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A Christmas Conversation

June 2022 – A computer scientist and a filmmaker, Fabio Bertagnin is also a consecrated layman and a member of the Focolare Movement.
Fabio remembers here about a conversation he once had, on a Christmas evening, with a Muslim friend. This conversation changed him

I am not particularly involved in inter-religious dialogue. However, a few years ago, I needed to got to Algeria several times for a particular project. There, I made deep friendships with people of the Muslim faith- for example, Salim, his wife Chahida, and their three children. I had the opportunity to stay with them in Oran. Not long afterwards, their daughter Amel arrived in Paris for her studies. And one fine day around the end of December, her parents came to visit her, and it was a nice surprise to see them all arriving at my home in Lyon.

So there we were on the evening of December 24, celebrating Christmas together. During the meal, Amel asks me: “Fabio, how come there are no Christmas symbols in your house?” At first I was taken aback, but then I saw what she meant: there was no decorated tree or Father Christmas in my house that evening. However, sitting on a large piece of furniture was a beautiful Malagasy crib of the nativity scene, carved in wood. “I was not aware of that,” Amel tells me. So I tell them how the Christian tradition remembers this event, and about the different characters.

They inform me that Muslim tradition also tells the story of the birth of Jesus: Mary, in very great pain, gives birth alone. One thing leads to another and we are soon discussing the meaning that our respective faiths give to suffering.

Some comments by Chahida, the mother, disturb me: they seem fatalistic, too resigned in the face of adversity. For me, suffering is a call to action: it is simply not possible to remain indifferent when faced with someone who is suffering: it is a moral duty to do everything possible to relieve the pain and fight its causes.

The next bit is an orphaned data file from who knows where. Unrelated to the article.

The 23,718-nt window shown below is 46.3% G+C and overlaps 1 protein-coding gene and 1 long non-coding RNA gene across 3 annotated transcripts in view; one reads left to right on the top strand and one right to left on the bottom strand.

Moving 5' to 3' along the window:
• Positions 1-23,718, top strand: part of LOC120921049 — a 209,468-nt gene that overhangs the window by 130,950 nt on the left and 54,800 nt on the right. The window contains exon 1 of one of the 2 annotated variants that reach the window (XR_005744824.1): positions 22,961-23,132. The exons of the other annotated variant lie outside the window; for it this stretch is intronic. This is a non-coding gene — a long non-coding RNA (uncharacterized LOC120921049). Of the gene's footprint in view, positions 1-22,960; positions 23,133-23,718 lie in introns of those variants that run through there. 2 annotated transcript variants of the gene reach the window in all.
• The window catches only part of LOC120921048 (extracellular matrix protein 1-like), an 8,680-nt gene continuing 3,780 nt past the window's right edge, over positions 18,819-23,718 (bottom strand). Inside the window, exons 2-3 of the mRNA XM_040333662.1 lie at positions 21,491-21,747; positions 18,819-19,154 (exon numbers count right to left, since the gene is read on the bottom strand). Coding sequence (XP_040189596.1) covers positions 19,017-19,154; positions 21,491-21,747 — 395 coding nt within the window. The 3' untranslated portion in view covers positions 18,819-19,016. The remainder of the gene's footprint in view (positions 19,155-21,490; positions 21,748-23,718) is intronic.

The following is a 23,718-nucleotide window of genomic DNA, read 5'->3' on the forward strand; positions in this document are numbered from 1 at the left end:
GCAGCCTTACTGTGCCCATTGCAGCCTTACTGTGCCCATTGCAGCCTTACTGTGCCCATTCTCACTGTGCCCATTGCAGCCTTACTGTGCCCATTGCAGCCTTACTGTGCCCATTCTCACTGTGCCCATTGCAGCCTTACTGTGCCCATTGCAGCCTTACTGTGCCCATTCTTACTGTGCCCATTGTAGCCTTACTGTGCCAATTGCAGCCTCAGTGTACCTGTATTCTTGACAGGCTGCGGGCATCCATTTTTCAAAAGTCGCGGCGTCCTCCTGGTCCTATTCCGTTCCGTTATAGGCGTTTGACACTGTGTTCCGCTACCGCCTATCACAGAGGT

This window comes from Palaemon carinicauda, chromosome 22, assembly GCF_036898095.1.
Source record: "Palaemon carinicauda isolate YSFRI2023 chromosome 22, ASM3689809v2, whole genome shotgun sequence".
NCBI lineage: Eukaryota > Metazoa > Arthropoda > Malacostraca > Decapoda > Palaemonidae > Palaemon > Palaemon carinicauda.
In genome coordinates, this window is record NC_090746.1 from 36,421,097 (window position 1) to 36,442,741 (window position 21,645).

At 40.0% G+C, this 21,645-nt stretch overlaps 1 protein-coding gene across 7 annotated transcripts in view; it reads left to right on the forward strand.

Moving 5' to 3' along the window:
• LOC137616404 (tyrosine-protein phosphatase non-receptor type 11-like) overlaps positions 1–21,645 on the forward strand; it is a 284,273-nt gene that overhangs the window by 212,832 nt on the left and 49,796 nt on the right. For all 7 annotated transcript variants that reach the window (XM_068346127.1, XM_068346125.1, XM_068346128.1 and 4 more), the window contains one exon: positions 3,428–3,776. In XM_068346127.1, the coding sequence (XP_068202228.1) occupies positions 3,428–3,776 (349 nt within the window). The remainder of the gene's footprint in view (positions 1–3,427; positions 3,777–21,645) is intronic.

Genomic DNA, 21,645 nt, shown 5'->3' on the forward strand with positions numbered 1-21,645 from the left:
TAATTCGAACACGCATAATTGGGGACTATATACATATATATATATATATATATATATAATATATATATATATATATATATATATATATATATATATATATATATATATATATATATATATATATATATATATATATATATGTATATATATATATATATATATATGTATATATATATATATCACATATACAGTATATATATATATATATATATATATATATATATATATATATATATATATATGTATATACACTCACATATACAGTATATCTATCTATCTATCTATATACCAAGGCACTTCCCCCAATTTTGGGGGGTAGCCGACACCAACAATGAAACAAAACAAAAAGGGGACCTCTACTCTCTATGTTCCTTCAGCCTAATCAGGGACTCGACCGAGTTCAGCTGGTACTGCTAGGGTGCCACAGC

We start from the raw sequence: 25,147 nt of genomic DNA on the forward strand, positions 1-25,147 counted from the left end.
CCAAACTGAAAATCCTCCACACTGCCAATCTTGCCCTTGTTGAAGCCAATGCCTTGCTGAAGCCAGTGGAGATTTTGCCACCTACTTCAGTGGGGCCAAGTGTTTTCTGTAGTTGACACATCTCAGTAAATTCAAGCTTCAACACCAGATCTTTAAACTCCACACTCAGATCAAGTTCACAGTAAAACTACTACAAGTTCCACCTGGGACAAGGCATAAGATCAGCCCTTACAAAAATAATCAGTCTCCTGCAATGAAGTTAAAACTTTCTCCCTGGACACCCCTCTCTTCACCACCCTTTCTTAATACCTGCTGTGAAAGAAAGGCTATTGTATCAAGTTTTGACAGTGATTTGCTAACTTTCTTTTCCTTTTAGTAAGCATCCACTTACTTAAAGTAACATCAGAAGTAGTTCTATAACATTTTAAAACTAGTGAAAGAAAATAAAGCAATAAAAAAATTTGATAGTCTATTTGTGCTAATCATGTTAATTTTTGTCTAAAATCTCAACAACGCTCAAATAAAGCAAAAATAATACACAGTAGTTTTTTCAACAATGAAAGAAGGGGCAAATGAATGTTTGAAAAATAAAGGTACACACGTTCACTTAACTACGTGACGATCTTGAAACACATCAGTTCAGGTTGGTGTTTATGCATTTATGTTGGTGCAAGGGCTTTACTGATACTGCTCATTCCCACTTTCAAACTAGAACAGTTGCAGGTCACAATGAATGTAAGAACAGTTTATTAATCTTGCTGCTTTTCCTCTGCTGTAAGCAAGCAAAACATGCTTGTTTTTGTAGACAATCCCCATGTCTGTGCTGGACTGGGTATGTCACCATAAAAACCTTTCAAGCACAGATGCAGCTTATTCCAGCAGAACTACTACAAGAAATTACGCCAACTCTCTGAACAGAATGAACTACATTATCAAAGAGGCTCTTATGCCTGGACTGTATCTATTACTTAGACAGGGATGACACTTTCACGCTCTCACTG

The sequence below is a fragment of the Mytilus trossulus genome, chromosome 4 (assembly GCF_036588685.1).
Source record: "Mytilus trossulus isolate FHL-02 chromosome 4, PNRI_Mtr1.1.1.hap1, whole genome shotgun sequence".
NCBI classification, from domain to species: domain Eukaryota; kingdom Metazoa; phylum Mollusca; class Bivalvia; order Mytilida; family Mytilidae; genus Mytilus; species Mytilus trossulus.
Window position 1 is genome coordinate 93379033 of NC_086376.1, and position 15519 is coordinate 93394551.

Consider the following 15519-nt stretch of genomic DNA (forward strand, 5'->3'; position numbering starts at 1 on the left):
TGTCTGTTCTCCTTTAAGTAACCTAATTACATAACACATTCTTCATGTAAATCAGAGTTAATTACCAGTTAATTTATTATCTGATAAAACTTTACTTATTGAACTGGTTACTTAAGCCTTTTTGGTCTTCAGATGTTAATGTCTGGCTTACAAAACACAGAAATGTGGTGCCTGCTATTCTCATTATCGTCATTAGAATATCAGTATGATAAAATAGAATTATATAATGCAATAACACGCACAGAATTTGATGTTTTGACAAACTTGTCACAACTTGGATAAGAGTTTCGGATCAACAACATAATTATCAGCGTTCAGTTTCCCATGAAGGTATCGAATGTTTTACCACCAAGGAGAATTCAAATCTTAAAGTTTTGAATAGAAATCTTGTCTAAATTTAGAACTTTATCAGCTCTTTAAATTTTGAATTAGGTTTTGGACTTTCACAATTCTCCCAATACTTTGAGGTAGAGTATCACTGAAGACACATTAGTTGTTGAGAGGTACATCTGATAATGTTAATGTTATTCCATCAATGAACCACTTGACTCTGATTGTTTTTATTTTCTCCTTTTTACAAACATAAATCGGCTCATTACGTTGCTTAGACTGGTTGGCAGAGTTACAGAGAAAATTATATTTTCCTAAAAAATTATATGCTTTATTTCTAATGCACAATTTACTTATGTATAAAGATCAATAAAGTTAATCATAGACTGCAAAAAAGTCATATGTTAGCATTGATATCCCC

The two of us continue our discussion while doing the dishes. Chahida and I are sticking to our positions and I feel we are in front of an unbridgeable disagreement: I feel ill at ease, disappointed. I take stock of this woman: as a doctor, she faces suffering every day in her work. I also know that in Algeria, she is involved in associations that help women to oppose the fatalism of an often overly patriarchal culture. Chahida is therefore far from resignation, far from indifference towards those who suffer. Her testimony pushes me to my limits.

In fact, what she means is that in this type of situation, it is not only action that counts, but also contemplation: when life’s reality finds us powerless in the face of suffering and injustice, it is from the hands of God that we can receive the strength to stand by the victims of this suffering.

This unexpected moment of exchange, which came as a gift on Christmas night, has left a lasting impression on me. The period that followed proved to be very difficult for me: with the discovery of abuses committed within my movement, a lot of suffering came to light, affecting people who are dear to me. And it was this moment, this conversation with Chahida, that prepared me to face the storm in a peaceful spirit: active, but in front of my personal limits -which I clearly have – I felt no fear or anxiety.

In Christian teaching, the question of suffering is thoroughly addressed. Many saints and mystics have given powerful answers. And yet, it was Chahida, who –thanks to God- crossed my path, who has handed me a personal message from God, using words from her own faith. And this message is helping me and encouraging me today. God is too great and too free to be satisfied with the kind of dogmas that I can understand by my own intelligence.

To be truly myself, I need genuine friendships with people who are not like me. This is true in life, it is true at work, it is also true in the privacy of my conscience and my personal relationship with God. I can testify that friendship with Muslim people is helping me today to become a good Christian.

Fabio Bertagnin

If you want to know more about Fabio’s experience in Algeria, you can discover his movie, “Beyond dialogue”, on Youtube, in French – with English subtitles, by clicking on the button below :

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